British Independent Film Awards

With the BIFAs announced, looks at its effect on the bigger award ceremonies, and what it means for UK film

Last night saw the winners of the British Independent Film Awards announced. The finest of Britain’s film crop gathered in London for the ceremony, presented, as it has been for the past six years, by James Nesbitt. Viewers were hit with a touch of déjà vu, as Carey Mulligan took Best Actress (this time for Never Let Me Go), and A Prophet, Best Foreign Independent Film, but as the night panned out stage time was primarily soaked up by the cast and crew of The King’s Speech.

Coming top in a third of the categories, including Best Film, and Best Actor, this is one of the more concrete indications that Tom Hooper’s film could well be on it’s way to fulfilling many a film critic’s expectations as regards to the BAFTAs and the Oscars.

Interestingly, the long-predicted result falls in line with a biyearly trend that can be seen to pervade the BIFAs, and British Film, to bring out the overall favourite of the season. This year – as with 2006/7 (The Queen, The Last King of Scotland) and 2008/9 (Slumdog Millionaire) – a major British film has wowed the jury, and if the convention set by these examples is anything to go by, it should climb to the top of the list at the bigger, more high profile awards too.

Unlike previous years, however, the predicted success for a British independent film holds potentially more significance. With the abolition of the UK Film Council there have been fears of a shaky future for the British film industry. Even before the knock-on effects of the credit crunch to film kicked off, filmmakers and actors could foresee the economy-based options that would have to be taken, giving Hollywood, as many saw it, the upper hand. Jeremy Hunt’s cuts, therefore, were met with the belief that the increasingly tested bubble of protection to British film had burst, and the autonomy of our film council, lost.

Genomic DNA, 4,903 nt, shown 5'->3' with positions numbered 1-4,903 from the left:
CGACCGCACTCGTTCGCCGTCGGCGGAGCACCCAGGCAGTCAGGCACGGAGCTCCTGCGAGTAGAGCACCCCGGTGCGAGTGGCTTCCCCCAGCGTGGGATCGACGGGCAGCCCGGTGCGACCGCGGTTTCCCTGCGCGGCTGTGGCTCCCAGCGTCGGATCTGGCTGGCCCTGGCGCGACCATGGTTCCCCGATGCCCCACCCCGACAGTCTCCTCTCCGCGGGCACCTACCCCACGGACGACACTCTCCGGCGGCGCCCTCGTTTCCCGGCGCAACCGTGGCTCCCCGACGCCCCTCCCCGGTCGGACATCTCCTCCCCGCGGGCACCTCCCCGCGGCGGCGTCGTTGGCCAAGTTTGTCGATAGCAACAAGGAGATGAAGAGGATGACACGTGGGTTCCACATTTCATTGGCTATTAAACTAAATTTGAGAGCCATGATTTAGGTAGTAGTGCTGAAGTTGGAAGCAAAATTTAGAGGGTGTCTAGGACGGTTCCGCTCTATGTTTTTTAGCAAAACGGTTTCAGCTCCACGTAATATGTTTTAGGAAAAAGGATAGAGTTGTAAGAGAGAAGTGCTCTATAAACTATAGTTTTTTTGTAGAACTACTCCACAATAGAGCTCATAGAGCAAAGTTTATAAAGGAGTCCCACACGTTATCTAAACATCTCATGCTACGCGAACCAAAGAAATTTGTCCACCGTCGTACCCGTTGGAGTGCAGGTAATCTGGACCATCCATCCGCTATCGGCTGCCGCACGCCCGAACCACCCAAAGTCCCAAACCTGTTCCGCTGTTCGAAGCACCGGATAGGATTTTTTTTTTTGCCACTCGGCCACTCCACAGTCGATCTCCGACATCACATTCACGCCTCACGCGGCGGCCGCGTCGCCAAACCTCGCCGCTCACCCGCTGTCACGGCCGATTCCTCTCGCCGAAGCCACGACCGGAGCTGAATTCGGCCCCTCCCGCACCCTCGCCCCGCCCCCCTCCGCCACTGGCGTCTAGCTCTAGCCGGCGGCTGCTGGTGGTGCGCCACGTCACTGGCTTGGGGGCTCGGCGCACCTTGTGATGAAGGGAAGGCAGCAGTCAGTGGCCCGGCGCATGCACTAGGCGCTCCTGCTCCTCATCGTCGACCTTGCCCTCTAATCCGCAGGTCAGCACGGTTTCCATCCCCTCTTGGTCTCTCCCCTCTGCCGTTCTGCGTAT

This could well be the case. Carey Mulligan is one of the vast number of film stars to have expressed their anger: “Films are getting bigger and the smaller ones are going away. Films like Never Let Me Go are so hard to get made because of the subject matter and because it’s a literary adaptation. It’s a shame, and it makes you worry that new, original stories aren’t going to get made any more.” As the producers and production companies with the money that counts will be less willing to take risks, certain successes now could prove tough to make in the near future.

But the recognition on a global scale of independent British filmmakers’ high calibre at least keeps our foot well and truly in the door, and will help towards more confident investment by independent companies, if the government refuses to provide.

Best British Independent Film
The King’s Speech

Best Director of a British Independent Film
Gareth Edwards
for Monsters

The Douglas Hickox Award
Clio Barnard
for The Arbor

Best Screenplay
David Seidler
for The King’s Speech

Best Performance by an Actress in a British Independent Film
Carey Mulligan
for Never Let Me Go

Best Performance by an Actor in a British Independent Film
Colin Firth
for The King’s Speech

Best Supporting Actress
Helena Bonham Carter
for The King’s Speech

Best Supporting Actor
Geoffrey Rush
for The King’s Speech

Most Promising Newcomer
Joanne Froggatt
for In Our Name

Best Achievement In Production
Monsters

The Raindance Award
Son of Babylon

Best Technical Achievement
Gareth Edwards
for Monsters

Best British Documentary
Enemies of the People

Best British Short Film
Baby

Best Foreign Independent Film
A Prophet

The Richard Harris Award
Helena Bonham Carter

The Variety Award
Liam Neeson

The Special Jury Prize
Jenne Casarotto

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